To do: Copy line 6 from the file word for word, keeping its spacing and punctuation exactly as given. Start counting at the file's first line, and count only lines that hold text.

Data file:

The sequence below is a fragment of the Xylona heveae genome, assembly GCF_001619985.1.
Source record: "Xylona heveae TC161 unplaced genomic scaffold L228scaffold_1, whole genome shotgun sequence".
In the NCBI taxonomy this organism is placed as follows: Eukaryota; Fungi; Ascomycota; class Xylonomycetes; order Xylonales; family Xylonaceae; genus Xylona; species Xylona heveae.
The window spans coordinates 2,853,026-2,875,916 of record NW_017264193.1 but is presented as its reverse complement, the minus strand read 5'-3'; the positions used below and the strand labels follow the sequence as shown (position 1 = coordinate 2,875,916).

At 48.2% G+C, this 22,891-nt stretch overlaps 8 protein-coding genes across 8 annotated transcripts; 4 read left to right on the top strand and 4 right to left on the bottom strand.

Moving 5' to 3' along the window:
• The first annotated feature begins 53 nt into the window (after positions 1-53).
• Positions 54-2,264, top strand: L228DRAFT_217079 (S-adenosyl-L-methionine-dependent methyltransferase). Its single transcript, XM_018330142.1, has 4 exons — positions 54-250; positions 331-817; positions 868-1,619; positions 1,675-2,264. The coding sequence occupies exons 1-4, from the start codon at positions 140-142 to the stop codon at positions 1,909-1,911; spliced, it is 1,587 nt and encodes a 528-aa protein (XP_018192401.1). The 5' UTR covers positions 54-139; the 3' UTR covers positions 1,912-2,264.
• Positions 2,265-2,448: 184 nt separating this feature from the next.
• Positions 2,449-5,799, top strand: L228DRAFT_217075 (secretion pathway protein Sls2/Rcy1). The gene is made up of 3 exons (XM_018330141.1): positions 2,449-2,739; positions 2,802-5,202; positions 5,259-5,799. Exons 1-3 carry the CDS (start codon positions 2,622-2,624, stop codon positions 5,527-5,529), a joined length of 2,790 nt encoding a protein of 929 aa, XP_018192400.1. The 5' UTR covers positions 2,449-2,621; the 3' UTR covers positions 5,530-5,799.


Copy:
Moving 5' to 3' along the window: